Knowing where to start with AI

Artificial Intelligence has proven its value, with most companies now recognizing its importance. However, the challenge lies in how to implement AI within your own company and where to start. Ben Lomax Thorpe and Sjors van Gool from Royal HaskoningDHV delve into the AI landscape, emphasizing its significance in the engineering domain and its impact on both RHDHV and its clients.

Several reasons can cause companies to be hesitant about AI implementation. Lack of knowledge or the right personnel, as well as fear or uncertainty about AI, are common barriers. Questions about privacy also arise. “It’s essential to start with the challenges within your company to improve, not the wish to apply AI,” says Van Gool. “For instance, streamlining processes, making better predictions regarding purchases or sales or improving operational processes within the company. Determine where the added value lies for your company and evaluate if AI can realise this value. Additionally, critically evaluating key factors that make reliable application of AI possible is important, for example data governance within your company is crucial. Since a lot of AI algorithms rely on collected data, the quality of predictions depends on the quality of available data. Ensuring reliable data is, therefore, an important initial step.”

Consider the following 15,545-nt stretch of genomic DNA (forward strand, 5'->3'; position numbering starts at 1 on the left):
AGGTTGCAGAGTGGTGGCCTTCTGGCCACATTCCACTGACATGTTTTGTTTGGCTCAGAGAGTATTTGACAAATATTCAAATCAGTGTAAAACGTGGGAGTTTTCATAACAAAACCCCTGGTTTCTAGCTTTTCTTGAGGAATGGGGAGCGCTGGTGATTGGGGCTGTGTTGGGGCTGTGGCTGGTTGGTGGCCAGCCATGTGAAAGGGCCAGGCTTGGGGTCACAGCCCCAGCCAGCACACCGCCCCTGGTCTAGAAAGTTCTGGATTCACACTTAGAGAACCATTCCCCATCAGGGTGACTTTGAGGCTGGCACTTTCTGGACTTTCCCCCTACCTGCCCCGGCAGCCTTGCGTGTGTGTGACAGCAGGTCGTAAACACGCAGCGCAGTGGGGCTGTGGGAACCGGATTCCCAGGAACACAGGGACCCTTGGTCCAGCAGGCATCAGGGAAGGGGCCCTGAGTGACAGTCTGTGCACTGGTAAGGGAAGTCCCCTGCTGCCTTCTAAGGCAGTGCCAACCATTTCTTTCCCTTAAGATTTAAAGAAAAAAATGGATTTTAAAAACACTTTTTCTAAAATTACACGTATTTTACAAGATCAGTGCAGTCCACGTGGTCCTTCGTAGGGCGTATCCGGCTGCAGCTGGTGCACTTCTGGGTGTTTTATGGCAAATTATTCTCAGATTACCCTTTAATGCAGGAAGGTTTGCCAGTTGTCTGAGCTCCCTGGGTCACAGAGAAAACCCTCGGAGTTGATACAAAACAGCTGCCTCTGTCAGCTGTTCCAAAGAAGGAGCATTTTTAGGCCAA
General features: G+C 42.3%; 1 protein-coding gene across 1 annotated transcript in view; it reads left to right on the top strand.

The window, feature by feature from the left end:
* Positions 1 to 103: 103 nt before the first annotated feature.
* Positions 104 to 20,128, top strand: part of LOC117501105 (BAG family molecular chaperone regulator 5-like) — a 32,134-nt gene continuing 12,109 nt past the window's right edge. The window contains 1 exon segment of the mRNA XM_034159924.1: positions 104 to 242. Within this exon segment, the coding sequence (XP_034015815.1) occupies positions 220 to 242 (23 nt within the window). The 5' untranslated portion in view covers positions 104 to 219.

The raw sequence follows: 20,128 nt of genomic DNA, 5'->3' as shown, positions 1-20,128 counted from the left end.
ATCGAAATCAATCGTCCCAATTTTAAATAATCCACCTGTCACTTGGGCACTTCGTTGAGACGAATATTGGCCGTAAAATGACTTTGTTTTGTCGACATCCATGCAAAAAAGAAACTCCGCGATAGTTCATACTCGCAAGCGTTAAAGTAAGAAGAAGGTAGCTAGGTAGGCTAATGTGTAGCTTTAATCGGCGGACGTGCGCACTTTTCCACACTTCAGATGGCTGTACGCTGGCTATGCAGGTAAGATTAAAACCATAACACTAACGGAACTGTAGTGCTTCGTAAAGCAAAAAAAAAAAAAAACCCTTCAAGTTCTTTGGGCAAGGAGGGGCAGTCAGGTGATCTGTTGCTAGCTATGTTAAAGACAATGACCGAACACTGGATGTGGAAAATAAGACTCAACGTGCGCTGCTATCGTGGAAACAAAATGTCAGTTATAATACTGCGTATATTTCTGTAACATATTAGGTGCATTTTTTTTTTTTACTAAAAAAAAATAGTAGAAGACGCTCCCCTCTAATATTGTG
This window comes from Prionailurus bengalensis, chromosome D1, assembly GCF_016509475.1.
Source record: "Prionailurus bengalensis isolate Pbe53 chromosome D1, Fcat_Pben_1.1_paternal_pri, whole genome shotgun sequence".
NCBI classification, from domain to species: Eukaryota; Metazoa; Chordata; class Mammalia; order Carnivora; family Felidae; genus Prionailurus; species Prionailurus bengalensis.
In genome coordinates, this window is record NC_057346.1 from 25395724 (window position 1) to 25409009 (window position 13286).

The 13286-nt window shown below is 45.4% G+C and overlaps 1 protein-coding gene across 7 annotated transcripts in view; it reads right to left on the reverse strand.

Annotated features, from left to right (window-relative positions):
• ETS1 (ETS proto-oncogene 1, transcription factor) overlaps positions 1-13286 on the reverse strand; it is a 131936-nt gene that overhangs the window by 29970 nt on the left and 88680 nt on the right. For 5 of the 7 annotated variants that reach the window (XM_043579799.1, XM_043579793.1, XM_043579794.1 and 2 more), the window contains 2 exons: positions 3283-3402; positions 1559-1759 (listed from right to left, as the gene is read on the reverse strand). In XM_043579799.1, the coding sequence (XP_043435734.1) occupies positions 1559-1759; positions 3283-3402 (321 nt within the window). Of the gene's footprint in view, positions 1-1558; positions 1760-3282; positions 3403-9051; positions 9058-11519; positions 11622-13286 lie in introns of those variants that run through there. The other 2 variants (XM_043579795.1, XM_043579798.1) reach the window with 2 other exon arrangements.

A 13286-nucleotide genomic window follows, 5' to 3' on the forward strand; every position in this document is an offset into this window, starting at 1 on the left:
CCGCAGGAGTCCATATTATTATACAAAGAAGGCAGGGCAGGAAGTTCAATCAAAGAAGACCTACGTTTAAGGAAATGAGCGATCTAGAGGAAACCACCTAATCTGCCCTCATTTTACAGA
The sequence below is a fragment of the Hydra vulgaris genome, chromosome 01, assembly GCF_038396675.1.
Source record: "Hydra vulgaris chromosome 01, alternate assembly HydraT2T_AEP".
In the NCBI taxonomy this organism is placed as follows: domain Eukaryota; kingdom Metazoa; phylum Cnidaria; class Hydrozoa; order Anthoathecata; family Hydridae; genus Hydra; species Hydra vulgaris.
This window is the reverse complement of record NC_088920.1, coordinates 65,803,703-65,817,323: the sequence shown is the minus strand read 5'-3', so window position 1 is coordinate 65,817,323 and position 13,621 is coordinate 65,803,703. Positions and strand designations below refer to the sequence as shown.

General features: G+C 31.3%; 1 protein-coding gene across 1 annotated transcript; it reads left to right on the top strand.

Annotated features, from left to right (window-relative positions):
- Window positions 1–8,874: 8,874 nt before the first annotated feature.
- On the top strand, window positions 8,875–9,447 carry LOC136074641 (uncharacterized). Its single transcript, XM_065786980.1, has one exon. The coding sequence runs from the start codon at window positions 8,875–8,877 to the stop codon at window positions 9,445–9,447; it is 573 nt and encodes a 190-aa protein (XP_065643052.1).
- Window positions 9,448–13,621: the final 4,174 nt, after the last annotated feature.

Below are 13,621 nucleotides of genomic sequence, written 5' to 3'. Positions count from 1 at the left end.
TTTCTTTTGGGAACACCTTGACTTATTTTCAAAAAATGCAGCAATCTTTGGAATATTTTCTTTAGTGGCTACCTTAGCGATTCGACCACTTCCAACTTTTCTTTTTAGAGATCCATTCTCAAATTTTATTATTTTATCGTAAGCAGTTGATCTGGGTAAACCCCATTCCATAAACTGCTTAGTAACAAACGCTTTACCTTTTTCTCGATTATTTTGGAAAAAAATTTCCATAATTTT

One of the applications aiding in predictions and process optimization is Digital Twins. “These create a digital replica of an asset, process, or system, assisting in better understanding and optimizing its performance. For example, a digital twin can optimize the performance of a robot, production line, or even end-to-end supply chain,” explains Lomax Thorpe.

A digital twin has two purposes: 1. to help us understand the physical world by providing accurate insights into the status of the entity or process it represents; 2. to support informed decision-making that helps us adapt and change that physical reality to make it better. “To deliver these capabilities, digital twins consist of various building blocks. These building blocks, and their underlying technologies, need to be implemented as part of your digital transformation, combining people, processes, and technology,” says Lomax Thorpe.

The digital twin is fuelled by real-life data, offering an accurate depiction of the current situation and future projections. “You can leverage the digital twin to simulate various scenarios, showcasing how and where processes can be adjusted within the factory to achieve desired outcomes.” The advantage lies in experimentation and adjusting various parameters before making actual changes in the factory. Successful implementation of a digital twin requires human assistance. “Real-world knowledge is often necessary to aid in decision making; a digital simulation is not sufficient.”

For those wary of technology, this might be reassuring. AI and digitalization can greatly benefit your company, but human involvement remains (for now) essential. Do you want to know more about digital twins? Do you want to know how to effectively start with AI within your company? And are you curious about what Royal HaskoningDHV can offer? Join us on April 25th at the IFFI event in Zwolle.

Sjors van Gool

Ben Lomax Thorpe

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